Stopgap funding talks bleed into weekend amid farm aid pushback

Late-afternoon optimism that a deal on temporary funding legislation was in sight turned into uncertainty Friday evening, as Democrats pushed back against the inclusion of farm payments that negotiators had earlier agreed to “in principle.”

Negotiations on the stopgap bill, which sources said would extend current funding levels through Dec. 11, were set to bleed into the weekend and have been kicked upstairs primarily to Speaker Nancy Pelosi and Treasury Secretary Steven Mnuchin. A House Democratic aide who spoke on condition of anonymity said legislative text wouldn’t be finalized until at least Monday.

The tentative agreement as aides described it earlier would replenish Commodity Credit Corporation funds, which have dwindled down to about $2 billion after several rounds of payouts to farmers suffering from trade disputes and coronavirus-related losses.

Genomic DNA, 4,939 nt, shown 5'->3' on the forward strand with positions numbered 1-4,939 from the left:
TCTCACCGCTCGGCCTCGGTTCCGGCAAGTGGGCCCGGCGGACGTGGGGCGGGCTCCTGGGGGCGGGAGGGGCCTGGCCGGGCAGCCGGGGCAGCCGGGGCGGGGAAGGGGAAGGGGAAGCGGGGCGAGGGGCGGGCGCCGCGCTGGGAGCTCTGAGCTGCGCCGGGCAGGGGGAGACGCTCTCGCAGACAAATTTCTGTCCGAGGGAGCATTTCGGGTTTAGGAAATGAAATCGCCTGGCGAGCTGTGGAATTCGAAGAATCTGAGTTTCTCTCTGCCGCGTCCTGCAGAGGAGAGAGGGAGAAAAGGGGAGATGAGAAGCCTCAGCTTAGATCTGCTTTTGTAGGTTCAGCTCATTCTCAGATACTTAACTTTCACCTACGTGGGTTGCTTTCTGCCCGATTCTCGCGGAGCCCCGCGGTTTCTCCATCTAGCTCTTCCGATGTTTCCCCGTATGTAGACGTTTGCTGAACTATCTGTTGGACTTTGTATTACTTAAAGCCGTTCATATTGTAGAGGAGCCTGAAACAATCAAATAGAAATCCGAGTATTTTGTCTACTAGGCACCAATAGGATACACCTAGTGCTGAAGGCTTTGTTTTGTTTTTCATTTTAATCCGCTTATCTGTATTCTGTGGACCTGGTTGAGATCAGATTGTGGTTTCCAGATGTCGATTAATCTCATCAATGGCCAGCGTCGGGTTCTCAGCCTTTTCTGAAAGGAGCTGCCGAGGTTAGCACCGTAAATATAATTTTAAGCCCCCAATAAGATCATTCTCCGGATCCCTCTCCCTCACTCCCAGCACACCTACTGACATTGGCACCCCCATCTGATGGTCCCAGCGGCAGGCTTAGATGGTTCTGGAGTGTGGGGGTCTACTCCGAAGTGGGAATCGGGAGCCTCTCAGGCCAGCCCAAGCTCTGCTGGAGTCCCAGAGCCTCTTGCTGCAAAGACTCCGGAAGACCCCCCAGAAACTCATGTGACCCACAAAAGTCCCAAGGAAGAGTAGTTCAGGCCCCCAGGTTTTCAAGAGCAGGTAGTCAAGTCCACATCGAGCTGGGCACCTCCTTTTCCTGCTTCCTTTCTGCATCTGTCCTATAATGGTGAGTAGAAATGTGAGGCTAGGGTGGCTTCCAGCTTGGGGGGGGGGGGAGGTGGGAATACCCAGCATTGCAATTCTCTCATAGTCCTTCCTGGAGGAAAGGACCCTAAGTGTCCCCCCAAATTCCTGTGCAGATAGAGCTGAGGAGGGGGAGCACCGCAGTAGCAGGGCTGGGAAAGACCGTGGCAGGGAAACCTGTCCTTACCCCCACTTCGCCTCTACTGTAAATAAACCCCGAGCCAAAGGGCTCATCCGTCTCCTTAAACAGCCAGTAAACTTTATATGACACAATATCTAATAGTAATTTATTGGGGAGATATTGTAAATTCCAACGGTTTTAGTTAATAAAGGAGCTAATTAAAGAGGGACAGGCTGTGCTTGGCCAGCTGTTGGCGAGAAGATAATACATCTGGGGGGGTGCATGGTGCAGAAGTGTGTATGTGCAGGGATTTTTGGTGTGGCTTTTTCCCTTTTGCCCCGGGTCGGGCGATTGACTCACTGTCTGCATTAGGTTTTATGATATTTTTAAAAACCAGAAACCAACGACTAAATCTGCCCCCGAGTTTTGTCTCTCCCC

The agency is bumping up against its $30 billion borrowing cap as early as next month, after which it won’t be able to finance regular, nonemergency programs authorized in the farm bill.

Democrats had initially sought to keep the CCC funds out of the continuing resolution but as of Friday afternoon agreed to the proposal in exchange for extending the so-called Pandemic EBT program — short for electronic benefits transfer. The program was created in a March aid package and provides school meals for low-income children eligible for free- and reduced-price lunches but who aren’t in school to receive them.

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